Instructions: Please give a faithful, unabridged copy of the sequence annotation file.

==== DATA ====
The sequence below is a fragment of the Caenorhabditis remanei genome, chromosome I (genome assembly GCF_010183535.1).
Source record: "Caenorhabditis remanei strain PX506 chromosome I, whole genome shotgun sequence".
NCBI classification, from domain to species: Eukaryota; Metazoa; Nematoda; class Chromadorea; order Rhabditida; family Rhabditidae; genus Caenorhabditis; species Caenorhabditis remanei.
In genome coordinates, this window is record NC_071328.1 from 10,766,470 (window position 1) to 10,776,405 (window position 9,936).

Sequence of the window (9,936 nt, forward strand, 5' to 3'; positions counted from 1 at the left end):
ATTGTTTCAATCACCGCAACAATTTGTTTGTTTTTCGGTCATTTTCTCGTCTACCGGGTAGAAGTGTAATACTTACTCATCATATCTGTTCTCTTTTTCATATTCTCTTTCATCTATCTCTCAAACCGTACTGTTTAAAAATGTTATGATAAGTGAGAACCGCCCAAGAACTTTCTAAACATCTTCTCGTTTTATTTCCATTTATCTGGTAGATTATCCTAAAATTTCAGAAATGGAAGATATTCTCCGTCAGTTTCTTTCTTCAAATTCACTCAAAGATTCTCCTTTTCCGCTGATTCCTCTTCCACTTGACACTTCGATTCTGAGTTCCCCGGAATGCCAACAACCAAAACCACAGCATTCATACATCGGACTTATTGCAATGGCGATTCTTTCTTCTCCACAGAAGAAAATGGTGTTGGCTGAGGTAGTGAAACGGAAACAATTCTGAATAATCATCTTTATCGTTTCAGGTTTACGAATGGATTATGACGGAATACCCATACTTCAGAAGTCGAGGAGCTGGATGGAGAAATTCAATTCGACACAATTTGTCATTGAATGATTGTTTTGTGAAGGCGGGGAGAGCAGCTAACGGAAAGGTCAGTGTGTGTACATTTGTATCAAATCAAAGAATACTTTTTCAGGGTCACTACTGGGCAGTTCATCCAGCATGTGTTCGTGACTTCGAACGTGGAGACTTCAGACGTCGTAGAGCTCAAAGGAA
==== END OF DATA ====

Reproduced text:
The sequence below is a fragment of the Caenorhabditis remanei genome, chromosome I (genome assembly GCF_010183535.1).
Source record: "Caenorhabditis remanei strain PX506 chromosome I, whole genome shotgun sequence".
NCBI classification, from domain to species: Eukaryota; Metazoa; Nematoda; class Chromadorea; order Rhabditida; family Rhabditidae; genus Caenorhabditis; species Caenorhabditis remanei.
In genome coordinates, this window is record NC_071328.1 from 10,766,470 (window position 1) to 10,776,405 (window position 9,936).

Sequence of the window (9,936 nt, forward strand, 5' to 3'; positions counted from 1 at the left end):
ATTGTTTCAATCACCGCAACAATTTGTTTGTTTTTCGGTCATTTTCTCGTCTACCGGGTAGAAGTGTAATACTTACTCATCATATCTGTTCTCTTTTTCATATTCTCTTTCATCTATCTCTCAAACCGTACTGTTTAAAAATGTTATGATAAGTGAGAACCGCCCAAGAACTTTCTAAACATCTTCTCGTTTTATTTCCATTTATCTGGTAGATTATCCTAAAATTTCAGAAATGGAAGATATTCTCCGTCAGTTTCTTTCTTCAAATTCACTCAAAGATTCTCCTTTTCCGCTGATTCCTCTTCCACTTGACACTTCGATTCTGAGTTCCCCGGAATGCCAACAACCAAAACCACAGCATTCATACATCGGACTTATTGCAATGGCGATTCTTTCTTCTCCACAGAAGAAAATGGTGTTGGCTGAGGTAGTGAAACGGAAACAATTCTGAATAATCATCTTTATCGTTTCAGGTTTACGAATGGATTATGACGGAATACCCATACTTCAGAAGTCGAGGAGCTGGATGGAGAAATTCAATTCGACACAATTTGTCATTGAATGATTGTTTTGTGAAGGCGGGGAGAGCAGCTAACGGAAAGGTCAGTGTGTGTACATTTGTATCAAATCAAAGAATACTTTTTCAGGGTCACTACTGGGCAGTTCATCCAGCATGTGTTCGTGACTTCGAACGTGGAGACTTCAGACGTCGTAGAGCTCAAAGGAA